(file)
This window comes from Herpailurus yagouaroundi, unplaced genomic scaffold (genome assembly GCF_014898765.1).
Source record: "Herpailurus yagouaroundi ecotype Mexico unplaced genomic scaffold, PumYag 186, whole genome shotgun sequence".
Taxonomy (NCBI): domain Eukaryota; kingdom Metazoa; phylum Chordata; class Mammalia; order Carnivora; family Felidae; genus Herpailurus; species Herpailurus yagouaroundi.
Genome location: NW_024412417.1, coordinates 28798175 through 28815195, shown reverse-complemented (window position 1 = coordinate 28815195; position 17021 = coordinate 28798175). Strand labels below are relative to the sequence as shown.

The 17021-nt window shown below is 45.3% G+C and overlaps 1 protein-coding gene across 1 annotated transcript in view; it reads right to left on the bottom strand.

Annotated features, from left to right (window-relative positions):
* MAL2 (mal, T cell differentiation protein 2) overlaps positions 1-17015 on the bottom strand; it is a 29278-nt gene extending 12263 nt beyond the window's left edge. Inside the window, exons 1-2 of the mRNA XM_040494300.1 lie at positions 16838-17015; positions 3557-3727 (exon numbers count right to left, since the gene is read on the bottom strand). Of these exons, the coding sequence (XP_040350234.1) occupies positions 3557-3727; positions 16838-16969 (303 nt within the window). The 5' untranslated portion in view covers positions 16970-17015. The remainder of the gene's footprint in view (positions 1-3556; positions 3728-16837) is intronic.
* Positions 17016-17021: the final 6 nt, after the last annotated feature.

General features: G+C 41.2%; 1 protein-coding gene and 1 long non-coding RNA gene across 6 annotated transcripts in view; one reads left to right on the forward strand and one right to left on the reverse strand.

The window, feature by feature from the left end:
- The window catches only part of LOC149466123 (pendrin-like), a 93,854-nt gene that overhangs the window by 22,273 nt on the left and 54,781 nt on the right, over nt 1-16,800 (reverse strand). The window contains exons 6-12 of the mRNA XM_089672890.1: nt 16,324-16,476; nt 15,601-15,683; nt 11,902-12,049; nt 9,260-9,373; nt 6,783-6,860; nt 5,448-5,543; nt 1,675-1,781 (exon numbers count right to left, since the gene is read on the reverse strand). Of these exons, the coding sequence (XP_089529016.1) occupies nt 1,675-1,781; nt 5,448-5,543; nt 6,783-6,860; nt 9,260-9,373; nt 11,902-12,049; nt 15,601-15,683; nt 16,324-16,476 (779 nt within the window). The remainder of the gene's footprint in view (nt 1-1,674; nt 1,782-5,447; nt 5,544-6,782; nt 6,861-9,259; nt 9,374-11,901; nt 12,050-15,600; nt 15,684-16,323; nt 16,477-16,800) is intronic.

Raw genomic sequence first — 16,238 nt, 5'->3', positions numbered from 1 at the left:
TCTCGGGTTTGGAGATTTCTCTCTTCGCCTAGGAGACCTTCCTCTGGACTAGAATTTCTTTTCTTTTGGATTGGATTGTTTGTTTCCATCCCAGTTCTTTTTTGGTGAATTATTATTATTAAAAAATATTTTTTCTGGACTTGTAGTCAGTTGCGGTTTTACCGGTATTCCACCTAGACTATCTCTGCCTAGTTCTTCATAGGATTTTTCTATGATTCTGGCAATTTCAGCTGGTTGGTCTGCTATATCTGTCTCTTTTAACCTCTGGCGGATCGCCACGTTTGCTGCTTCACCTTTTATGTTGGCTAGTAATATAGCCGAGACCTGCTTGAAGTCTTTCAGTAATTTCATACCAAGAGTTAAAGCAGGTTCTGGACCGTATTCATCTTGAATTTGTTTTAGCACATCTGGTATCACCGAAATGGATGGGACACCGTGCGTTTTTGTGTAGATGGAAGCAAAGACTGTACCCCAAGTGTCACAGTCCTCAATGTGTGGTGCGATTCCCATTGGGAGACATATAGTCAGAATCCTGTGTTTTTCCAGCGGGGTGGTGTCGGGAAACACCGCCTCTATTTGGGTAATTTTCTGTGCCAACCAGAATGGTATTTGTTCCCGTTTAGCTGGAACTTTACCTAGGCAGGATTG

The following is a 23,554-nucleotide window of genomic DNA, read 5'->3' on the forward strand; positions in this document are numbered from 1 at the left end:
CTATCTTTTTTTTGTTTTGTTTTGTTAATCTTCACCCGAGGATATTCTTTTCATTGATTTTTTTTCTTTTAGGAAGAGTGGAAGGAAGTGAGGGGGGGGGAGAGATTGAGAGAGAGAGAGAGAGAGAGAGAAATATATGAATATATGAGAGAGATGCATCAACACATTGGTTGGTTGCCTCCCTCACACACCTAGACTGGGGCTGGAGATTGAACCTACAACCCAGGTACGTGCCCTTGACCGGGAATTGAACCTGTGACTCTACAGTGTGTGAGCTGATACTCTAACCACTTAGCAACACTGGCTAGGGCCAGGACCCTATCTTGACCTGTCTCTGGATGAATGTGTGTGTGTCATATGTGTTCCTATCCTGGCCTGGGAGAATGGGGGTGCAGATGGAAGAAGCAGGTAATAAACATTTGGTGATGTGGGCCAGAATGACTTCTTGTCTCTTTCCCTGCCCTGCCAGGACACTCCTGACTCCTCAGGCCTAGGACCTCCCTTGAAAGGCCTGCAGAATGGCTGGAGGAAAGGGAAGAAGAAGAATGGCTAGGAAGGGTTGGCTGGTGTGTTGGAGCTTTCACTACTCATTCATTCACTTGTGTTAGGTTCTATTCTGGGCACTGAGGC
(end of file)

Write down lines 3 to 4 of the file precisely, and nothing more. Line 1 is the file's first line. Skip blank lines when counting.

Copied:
Taxonomy (NCBI): domain Eukaryota; kingdom Metazoa; phylum Chordata; class Mammalia; order Carnivora; family Felidae; genus Herpailurus; species Herpailurus yagouaroundi.
Genome location: NW_024412417.1, coordinates 28798175 through 28815195, shown reverse-complemented (window position 1 = coordinate 28815195; position 17021 = coordinate 28798175). Strand labels below are relative to the sequence as shown.